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“No, Thank You,” is Not Protected Activity

Ok, students in my employment discrimination law class, here’s a pop quiz.  “Would you like to go grab dinner with me?” said the boss to his subordinate employee.  “No, thanks,” responds the employee, “I don’t believe in mixing business with pleasure.”   A few weeks later, the employee is reassigned or terminated.  Was the employee’s rejection of […]

Documentation of Performance Issues Defeats Employee’s Claims of Retaliation

Employers may find it concerning when their employees with performance issues also complain of workplace discrimination.  A recent decision out of the Eastern District of Virginia illustrates how progressive discipline, documentation of employee work performance problems, and investigation of employee workplace complaints can help protect employers in the long run.  Gooding-Williams v. Fairfax County School […]

Separation Code That Raises Red Flags Can Constitute Post-Settlement Retaliation

When serious problems in the workplace arise, a settlement and release that allows the employer and employee to go their separate ways often presents as an attractive resolution.  The employee can separate neutrally to look for a more suited work environment, while the employer can move on without fear of litigation.  Unless of course the […]

Some Fun Facts About The EEOC’s 2018 Charge Data

The EEOC released its 2018 charge statistics earlier this week.  Here are three key pieces of information to consider: Charge filings have decreased.  In 2018, the EEOC processed 76,418 charges, which represents more than a 9% decrease from 2017, a nearly 17% decrease from 2016, and a 23.5% decreased from the all-time high year of […]

Losing Out On Voluntary Overtime Chances Can Be Tangible, Adverse Action.

Employers are by now well-versed in the concept that under Title VII, an employer is strictly liable for a supervisor’s harassment when the harassment results in a tangible employment action.  The obvious employment actions include termination, demotion, failure to promote, reassignment with significantly different responsibilities, etc.  The Fourth Circuit Court of Appeals, in Ray v. […]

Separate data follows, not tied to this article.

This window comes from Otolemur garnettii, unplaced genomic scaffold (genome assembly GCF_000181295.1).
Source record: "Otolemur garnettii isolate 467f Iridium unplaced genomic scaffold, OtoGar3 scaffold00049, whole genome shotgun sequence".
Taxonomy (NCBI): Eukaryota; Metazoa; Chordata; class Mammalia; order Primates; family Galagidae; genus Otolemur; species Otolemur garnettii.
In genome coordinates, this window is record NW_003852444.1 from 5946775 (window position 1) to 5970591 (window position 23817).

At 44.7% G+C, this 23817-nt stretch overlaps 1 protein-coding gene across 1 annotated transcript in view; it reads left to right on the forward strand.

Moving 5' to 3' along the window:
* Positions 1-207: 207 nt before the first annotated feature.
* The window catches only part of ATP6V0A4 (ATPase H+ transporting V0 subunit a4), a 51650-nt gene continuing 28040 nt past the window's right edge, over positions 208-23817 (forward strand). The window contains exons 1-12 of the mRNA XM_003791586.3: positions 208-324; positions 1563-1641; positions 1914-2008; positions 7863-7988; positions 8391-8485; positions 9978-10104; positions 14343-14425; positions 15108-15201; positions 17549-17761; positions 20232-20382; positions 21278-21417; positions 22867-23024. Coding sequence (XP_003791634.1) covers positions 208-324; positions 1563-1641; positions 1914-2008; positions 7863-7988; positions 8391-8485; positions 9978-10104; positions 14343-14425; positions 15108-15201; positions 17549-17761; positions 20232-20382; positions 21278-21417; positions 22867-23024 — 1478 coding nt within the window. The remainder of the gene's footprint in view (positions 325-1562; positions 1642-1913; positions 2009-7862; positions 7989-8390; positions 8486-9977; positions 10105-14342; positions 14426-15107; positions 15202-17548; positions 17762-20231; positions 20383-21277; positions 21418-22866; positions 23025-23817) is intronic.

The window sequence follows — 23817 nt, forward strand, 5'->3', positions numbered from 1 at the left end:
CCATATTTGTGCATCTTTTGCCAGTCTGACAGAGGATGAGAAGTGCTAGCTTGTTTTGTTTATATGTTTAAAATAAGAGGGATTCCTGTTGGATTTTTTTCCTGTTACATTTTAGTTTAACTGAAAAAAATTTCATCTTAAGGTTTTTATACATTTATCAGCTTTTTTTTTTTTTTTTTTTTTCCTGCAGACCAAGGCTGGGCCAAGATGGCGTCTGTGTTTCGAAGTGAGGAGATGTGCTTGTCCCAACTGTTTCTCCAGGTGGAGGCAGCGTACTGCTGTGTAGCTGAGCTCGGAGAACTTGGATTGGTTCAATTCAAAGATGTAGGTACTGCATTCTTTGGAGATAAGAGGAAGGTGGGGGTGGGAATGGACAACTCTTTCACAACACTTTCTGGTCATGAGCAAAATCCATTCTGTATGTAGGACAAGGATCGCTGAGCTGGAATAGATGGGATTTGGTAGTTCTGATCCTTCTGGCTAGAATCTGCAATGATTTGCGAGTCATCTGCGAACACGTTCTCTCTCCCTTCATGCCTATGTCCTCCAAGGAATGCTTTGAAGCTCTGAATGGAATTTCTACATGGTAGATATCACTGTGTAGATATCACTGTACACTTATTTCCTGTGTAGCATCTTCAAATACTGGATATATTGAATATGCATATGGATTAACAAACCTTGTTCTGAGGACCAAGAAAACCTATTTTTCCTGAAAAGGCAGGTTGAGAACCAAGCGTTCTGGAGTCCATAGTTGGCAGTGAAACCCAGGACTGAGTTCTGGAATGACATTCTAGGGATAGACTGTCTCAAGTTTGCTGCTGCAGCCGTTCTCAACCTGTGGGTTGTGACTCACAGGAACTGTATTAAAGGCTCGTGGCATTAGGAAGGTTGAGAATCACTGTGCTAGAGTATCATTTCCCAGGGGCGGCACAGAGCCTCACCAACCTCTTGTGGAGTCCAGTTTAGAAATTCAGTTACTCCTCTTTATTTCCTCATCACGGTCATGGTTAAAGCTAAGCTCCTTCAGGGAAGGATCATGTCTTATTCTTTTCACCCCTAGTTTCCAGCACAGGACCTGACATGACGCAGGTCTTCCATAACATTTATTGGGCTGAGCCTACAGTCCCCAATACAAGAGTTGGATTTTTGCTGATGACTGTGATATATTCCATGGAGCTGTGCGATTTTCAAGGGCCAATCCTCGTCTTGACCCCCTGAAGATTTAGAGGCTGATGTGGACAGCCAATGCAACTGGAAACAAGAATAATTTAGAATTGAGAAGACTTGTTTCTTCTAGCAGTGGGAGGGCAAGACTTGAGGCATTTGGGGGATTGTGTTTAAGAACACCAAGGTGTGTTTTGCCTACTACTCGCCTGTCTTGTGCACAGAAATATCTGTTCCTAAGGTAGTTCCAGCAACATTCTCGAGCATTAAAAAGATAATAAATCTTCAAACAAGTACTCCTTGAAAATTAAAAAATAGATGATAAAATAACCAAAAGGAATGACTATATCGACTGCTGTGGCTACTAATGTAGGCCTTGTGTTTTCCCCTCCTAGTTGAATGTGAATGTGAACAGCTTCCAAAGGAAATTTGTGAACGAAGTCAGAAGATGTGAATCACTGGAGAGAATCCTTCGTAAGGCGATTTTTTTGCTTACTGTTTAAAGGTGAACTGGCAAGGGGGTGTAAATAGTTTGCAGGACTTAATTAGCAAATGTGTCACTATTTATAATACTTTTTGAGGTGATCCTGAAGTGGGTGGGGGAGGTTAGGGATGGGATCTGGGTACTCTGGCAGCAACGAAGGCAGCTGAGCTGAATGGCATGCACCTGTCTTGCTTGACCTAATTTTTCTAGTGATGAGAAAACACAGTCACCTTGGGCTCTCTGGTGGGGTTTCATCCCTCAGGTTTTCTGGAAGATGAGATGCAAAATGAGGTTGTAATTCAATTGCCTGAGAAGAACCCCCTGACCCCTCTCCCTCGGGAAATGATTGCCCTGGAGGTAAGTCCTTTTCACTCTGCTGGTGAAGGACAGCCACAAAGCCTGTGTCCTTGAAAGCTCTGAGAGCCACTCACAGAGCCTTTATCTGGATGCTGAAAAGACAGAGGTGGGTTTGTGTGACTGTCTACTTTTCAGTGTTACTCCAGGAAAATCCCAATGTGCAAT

Employee Who Copies Personnel Records Loses Retaliation Claim

The United States Court of Appeals for the Fourth Circuit has ruled that an employee’s review and copying of confidential personnel files to be used in support of her charge of discrimination is not protected by Title VII’s anti-retaliation provisions when it was done in violation of a state law. Netter v. Barnes, No. 18-1039 […]

Yes, Really, Honeywell. You Should Not Finally Fire An Employee Who Has Been Chronically Tardy For 12 Years Only After She Files An FMLA Leave Request.

Honeywell International learned the hard way a lesson that comes up regularly with employers:  An employee who has had a long-standing problem with X.  And X can be anything from tardiness, forgetting to clock out, violating dress code, missing regular internal filing deadlines, or some other consistent deficiency, that is frustrating and warrants discipline, yet […]

First Circuit Holds University’s Response To Sex Harassment Is Retaliation

Now more than ever, employers are aware of their obligation to take prompt remedial action in response to complaints of sex harassment.  But what happens when the employer’s attempt to placate a complainant through voluntary transfer results in less favorable work conditions?  Well, now the complainant has a cause of action for retaliation, explained the […]